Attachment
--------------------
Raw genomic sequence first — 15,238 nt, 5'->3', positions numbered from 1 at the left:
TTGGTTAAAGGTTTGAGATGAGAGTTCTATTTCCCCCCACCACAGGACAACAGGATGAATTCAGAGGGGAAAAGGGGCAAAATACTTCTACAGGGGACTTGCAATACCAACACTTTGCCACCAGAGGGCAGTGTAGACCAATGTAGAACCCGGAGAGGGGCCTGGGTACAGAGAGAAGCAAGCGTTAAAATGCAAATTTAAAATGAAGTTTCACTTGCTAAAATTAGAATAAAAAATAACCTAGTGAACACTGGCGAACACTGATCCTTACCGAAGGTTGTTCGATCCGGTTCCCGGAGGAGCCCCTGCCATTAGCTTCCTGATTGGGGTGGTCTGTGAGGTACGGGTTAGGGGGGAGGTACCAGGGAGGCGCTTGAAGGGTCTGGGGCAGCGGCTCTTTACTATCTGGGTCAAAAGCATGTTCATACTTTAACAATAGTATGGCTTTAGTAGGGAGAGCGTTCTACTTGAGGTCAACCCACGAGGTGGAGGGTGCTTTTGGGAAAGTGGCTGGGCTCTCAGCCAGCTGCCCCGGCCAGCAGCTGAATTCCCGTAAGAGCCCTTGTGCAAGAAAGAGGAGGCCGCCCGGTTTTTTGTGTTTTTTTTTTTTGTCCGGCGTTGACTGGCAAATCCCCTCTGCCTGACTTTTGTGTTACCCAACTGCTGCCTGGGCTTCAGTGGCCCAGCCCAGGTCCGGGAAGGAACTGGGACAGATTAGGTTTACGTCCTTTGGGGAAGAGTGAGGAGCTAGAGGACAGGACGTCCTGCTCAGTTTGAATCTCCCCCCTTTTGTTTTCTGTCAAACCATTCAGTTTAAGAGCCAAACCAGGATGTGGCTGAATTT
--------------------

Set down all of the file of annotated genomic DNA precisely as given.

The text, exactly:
Raw genomic sequence first — 15,238 nt, 5'->3', positions numbered from 1 at the left:
TTGGTTAAAGGTTTGAGATGAGAGTTCTATTTCCCCCCACCACAGGACAACAGGATGAATTCAGAGGGGAAAAGGGGCAAAATACTTCTACAGGGGACTTGCAATACCAACACTTTGCCACCAGAGGGCAGTGTAGACCAATGTAGAACCCGGAGAGGGGCCTGGGTACAGAGAGAAGCAAGCGTTAAAATGCAAATTTAAAATGAAGTTTCACTTGCTAAAATTAGAATAAAAAATAACCTAGTGAACACTGGCGAACACTGATCCTTACCGAAGGTTGTTCGATCCGGTTCCCGGAGGAGCCCCTGCCATTAGCTTCCTGATTGGGGTGGTCTGTGAGGTACGGGTTAGGGGGGAGGTACCAGGGAGGCGCTTGAAGGGTCTGGGGCAGCGGCTCTTTACTATCTGGGTCAAAAGCATGTTCATACTTTAACAATAGTATGGCTTTAGTAGGGAGAGCGTTCTACTTGAGGTCAACCCACGAGGTGGAGGGTGCTTTTGGGAAAGTGGCTGGGCTCTCAGCCAGCTGCCCCGGCCAGCAGCTGAATTCCCGTAAGAGCCCTTGTGCAAGAAAGAGGAGGCCGCCCGGTTTTTTGTGTTTTTTTTTTTTGTCCGGCGTTGACTGGCAAATCCCCTCTGCCTGACTTTTGTGTTACCCAACTGCTGCCTGGGCTTCAGTGGCCCAGCCCAGGTCCGGGAAGGAACTGGGACAGATTAGGTTTACGTCCTTTGGGGAAGAGTGAGGAGCTAGAGGACAGGACGTCCTGCTCAGTTTGAATCTCCCCCCTTTTGTTTTCTGTCAAACCATTCAGTTTAAGAGCCAAACCAGGATGTGGCTGAATTT